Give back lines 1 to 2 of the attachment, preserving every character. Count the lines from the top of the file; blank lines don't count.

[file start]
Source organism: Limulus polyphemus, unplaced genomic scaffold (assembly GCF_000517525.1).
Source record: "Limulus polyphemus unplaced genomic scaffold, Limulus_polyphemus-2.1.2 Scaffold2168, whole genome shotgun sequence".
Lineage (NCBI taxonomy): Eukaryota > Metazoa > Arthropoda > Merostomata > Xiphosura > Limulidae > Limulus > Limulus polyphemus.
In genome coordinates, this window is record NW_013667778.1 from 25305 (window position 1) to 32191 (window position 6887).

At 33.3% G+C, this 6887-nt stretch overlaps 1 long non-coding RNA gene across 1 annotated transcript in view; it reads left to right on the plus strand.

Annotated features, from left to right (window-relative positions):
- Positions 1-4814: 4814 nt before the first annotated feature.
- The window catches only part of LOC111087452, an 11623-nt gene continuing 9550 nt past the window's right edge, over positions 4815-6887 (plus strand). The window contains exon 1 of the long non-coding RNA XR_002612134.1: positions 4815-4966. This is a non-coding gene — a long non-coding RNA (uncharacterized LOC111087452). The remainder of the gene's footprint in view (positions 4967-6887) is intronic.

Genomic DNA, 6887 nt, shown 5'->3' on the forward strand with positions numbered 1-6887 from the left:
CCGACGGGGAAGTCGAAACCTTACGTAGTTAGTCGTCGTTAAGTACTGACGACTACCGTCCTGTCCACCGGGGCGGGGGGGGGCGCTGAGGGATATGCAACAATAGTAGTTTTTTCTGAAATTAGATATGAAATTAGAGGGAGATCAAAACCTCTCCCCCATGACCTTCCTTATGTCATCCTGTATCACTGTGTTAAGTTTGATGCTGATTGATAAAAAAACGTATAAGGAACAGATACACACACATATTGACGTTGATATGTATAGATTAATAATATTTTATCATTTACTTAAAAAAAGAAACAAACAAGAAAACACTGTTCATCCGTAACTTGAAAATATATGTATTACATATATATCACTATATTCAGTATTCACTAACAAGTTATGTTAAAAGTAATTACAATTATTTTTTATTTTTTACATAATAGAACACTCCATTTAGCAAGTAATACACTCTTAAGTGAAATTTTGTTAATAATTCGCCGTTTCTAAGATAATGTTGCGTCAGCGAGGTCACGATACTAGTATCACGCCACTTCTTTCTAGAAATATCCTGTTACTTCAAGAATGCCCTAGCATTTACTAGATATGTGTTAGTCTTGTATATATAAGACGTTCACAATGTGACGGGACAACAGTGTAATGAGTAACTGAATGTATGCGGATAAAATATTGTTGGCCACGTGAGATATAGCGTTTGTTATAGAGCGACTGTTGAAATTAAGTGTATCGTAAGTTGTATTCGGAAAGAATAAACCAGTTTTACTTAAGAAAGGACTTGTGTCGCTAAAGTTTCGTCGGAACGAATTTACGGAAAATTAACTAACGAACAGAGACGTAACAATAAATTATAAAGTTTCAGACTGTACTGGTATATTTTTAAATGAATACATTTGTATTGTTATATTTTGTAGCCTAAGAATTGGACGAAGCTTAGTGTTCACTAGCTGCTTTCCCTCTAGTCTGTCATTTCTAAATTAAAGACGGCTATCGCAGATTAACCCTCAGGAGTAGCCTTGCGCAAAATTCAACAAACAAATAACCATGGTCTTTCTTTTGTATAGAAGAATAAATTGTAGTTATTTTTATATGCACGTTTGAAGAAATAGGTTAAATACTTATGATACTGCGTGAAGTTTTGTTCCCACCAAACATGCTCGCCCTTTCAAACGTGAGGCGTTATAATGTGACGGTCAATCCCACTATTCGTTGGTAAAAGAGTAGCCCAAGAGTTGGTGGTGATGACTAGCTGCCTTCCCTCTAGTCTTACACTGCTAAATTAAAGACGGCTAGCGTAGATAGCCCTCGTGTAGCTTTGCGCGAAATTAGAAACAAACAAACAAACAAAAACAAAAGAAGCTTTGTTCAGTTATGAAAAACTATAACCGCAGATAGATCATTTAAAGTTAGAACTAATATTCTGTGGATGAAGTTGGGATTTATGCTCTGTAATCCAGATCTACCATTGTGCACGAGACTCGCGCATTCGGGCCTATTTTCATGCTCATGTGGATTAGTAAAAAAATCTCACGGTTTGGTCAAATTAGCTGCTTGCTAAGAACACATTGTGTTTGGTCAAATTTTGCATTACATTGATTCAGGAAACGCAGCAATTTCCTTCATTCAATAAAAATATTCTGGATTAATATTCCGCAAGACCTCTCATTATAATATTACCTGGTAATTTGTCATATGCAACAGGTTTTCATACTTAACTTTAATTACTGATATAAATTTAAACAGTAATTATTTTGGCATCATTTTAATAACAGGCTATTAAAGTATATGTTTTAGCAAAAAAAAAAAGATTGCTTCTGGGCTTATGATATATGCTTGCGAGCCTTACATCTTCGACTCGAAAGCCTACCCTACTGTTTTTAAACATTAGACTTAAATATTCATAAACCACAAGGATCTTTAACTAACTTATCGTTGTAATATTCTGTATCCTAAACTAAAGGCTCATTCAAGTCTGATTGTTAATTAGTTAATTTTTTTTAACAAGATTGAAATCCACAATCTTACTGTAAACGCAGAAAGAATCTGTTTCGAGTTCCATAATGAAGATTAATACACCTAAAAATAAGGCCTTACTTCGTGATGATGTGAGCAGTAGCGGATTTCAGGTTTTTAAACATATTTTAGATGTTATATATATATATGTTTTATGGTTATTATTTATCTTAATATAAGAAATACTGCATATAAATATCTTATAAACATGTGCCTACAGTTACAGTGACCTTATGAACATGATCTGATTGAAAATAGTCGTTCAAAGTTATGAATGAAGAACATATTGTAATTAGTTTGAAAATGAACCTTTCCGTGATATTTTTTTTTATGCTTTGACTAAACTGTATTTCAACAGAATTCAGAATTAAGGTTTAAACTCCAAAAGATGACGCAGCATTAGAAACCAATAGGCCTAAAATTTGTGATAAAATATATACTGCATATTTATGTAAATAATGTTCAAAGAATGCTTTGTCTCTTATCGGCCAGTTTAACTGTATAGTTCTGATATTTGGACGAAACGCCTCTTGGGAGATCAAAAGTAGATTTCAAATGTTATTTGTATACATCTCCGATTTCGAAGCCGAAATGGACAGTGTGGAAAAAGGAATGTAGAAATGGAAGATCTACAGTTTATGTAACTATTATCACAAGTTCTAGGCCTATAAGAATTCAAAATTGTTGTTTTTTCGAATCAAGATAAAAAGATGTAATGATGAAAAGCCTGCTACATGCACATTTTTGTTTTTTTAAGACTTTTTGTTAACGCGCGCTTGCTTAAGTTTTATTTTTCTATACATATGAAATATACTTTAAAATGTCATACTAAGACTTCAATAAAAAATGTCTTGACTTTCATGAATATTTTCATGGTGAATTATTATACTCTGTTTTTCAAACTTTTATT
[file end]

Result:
Source organism: Limulus polyphemus, unplaced genomic scaffold (assembly GCF_000517525.1).
Source record: "Limulus polyphemus unplaced genomic scaffold, Limulus_polyphemus-2.1.2 Scaffold2168, whole genome shotgun sequence".